If you would like to buy the Collectors Guide – either the DVD (with shipping) or just the download (no shipping charges & no custom fees) – go to Gary’s website:

The images used here are from the LEGO Collector’s Guide, many of which were even unknown to The LEGO Group. You can also check out a sample chapter of the DVD here: LEGO Collectors Guide Sample Chapter

For Gary putting together this new version of the DVD was a labor of love… and also a labor of pain.  He lost his mother at 88 (whom he’s been the primary caregiver for 11 years through 5 cancers), he’s lost his employment and income, he’s lost his house, and for the first time in his life he’s gone through long periods of depression… but it was the work on this LEGO project that really kept him going… pushing on through the obstacles to serve the LEGO community with an important legacy.

Gary Istok and his mom before she became ill.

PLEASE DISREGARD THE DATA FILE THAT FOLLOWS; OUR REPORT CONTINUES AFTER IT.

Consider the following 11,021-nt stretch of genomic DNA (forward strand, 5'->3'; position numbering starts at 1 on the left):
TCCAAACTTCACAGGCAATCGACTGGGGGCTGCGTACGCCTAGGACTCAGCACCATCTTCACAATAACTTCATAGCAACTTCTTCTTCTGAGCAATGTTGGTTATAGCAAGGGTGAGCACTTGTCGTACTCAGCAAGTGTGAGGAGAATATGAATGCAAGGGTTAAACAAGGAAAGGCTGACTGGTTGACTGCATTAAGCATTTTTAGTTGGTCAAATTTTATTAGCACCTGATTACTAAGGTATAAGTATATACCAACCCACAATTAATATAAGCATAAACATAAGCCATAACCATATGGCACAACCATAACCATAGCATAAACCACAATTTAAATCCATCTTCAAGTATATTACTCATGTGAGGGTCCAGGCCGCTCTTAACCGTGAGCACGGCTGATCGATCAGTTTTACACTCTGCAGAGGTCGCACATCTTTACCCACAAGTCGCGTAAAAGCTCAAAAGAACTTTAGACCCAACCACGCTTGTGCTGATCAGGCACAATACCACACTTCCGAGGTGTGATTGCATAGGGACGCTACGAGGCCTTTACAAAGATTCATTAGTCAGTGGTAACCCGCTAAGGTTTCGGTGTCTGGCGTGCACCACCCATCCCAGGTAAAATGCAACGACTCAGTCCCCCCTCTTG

I would highly recommend getting the download version of the DVD as you would get it much faster and will also get updates. And if you have any questions for Gary about the LEGO Collectors Guide or LEGO’s history, feel free to ask in the comment section below. 😉

{ 21 comments… read them below or add one }

Jasper August 20, 2012 at 11:09 AM

Cool! I might buy it!

legolotr August 20, 2012 at 11:38 AM

In the minifigs picture, there is a soldier with a parrot. I have him. Any idea what set that’s from?

legolotr August 20, 2012 at 11:42 AM

Nevermind, I looked through a list of pirates sets and found it.

DX ZX KENDO NRG PWR JAY-MOUTH OF LIGHTNING (Seriously i have a mouth of lightning) :) August 20, 2012 at 12:28 PM

amazing! 🙂

gid617 August 20, 2012 at 12:29 PM

I have some of those old window things – but in red. 😀

Gary Istok August 20, 2012 at 3:29 PM